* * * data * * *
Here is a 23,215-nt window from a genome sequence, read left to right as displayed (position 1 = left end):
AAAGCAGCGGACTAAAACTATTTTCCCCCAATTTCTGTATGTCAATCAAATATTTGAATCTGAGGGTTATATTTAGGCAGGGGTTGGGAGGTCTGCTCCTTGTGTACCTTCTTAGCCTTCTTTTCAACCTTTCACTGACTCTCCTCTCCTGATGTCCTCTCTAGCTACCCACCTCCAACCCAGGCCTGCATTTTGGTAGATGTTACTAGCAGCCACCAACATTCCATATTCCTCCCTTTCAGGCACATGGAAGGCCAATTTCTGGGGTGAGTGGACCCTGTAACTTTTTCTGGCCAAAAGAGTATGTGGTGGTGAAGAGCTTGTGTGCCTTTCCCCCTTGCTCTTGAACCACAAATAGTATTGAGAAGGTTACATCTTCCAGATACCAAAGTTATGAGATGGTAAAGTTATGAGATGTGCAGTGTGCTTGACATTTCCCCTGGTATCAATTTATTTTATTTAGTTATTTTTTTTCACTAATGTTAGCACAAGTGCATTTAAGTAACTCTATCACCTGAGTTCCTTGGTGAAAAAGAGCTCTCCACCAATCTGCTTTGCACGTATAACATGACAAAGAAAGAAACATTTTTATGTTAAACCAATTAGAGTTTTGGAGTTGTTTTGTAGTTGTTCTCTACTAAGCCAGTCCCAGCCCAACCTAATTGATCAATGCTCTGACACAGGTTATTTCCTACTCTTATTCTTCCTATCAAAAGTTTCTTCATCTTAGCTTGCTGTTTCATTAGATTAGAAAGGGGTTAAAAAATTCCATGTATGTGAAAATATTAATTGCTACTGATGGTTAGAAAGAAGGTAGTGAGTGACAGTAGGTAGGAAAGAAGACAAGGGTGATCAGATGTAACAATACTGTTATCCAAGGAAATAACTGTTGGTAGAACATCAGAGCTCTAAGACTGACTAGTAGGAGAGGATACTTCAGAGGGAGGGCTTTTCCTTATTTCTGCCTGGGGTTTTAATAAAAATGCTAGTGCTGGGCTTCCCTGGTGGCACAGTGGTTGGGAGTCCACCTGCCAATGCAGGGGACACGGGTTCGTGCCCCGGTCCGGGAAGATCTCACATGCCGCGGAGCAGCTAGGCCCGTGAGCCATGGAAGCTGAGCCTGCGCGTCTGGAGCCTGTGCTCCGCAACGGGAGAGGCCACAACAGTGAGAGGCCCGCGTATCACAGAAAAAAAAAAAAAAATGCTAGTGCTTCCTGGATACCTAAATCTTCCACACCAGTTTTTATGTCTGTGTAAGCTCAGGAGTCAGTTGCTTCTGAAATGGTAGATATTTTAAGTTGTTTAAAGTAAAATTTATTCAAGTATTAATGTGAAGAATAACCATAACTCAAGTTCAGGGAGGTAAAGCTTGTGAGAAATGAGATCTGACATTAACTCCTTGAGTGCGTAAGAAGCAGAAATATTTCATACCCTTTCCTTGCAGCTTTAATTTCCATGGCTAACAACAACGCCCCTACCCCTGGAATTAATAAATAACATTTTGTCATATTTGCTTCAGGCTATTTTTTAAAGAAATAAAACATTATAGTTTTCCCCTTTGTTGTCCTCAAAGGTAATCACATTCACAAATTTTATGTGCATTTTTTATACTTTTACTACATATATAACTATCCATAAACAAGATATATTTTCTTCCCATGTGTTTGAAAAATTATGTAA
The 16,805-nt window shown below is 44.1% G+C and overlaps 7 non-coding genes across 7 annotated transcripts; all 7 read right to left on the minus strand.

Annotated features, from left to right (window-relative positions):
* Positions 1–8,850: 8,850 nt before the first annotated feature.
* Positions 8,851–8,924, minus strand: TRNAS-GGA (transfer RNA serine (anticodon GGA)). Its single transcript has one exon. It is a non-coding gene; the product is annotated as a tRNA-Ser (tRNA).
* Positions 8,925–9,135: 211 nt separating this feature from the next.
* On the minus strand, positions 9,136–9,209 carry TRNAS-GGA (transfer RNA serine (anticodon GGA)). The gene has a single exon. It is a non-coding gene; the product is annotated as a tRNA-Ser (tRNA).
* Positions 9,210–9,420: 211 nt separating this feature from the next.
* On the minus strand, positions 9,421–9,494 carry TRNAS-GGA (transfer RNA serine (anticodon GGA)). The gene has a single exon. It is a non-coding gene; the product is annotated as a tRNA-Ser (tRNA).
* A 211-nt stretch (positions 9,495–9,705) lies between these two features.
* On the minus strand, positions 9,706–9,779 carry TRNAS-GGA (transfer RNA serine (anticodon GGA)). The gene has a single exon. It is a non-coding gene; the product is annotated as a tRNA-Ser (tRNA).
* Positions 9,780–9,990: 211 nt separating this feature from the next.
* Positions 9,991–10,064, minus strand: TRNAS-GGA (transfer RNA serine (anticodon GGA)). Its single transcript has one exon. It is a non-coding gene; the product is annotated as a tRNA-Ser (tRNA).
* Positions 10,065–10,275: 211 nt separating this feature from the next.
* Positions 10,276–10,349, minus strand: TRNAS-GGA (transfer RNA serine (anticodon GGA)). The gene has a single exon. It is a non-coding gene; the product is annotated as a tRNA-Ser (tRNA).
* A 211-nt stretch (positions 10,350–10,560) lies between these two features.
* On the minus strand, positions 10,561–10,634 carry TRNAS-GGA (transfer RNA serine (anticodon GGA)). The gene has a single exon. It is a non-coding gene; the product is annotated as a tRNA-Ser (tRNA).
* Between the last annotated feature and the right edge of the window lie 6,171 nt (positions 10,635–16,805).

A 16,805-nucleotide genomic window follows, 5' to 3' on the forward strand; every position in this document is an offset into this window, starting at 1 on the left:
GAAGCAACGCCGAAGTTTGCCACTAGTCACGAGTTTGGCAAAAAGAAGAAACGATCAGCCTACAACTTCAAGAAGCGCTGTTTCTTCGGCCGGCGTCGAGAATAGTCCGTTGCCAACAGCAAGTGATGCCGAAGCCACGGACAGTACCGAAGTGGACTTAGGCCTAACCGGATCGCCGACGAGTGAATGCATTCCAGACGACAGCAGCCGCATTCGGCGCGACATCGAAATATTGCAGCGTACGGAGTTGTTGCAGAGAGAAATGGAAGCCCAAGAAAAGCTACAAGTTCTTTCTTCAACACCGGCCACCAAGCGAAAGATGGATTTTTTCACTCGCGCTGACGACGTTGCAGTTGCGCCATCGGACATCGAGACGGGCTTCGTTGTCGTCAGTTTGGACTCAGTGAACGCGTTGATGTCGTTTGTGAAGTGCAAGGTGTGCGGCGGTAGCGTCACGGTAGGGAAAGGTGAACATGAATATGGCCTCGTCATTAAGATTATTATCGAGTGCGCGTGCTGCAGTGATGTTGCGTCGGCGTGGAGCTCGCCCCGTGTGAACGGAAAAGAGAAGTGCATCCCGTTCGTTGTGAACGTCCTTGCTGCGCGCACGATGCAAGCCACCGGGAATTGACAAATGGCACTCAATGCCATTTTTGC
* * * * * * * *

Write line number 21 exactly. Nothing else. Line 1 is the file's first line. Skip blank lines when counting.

GAAGCAACGCCGAAGTTTGCCACTAGTCACGAGTTTGGCAAAAAGAAGAAACGATCAGCCTACAACTTCAAGAAGCGCTGTTTCTTCGGCCGGCGTCGAGAATAGTCCGTTGCCAACAGCAAGTGATGCCGAAGCCACGGACAGTACCGAAGTGGACTTAGGCCTAACCGGATCGCCGACGAGTGAATGCATTCCAGACGACAGCAGCCGCATTCGGCGCGACATCGAAATATTGCAGCGTACGGAGTTGTTGCAGAGAGAAATGGAAGCCCAAGAAAAGCTACAAGTTCTTTCTTCAACACCGGCCACCAAGCGAAAGATGGATTTTTTCACTCGCGCTGACGACGTTGCAGTTGCGCCATCGGACATCGAGACGGGCTTCGTTGTCGTCAGTTTGGACTCAGTGAACGCGTTGATGTCGTTTGTGAAGTGCAAGGTGTGCGGCGGTAGCGTCACGGTAGGGAAAGGTGAACATGAATATGGCCTCGTCATTAAGATTATTATCGAGTGCGCGTGCTGCAGTGATGTTGCGTCGGCGTGGAGCTCGCCCCGTGTGAACGGAAAAGAGAAGTGCATCCCGTTCGTTGTGAACGTCCTTGCTGCGCGCACGATGCAAGCCACCGGGAATTGACAAATGGCACTCAATGCCATTTTTGC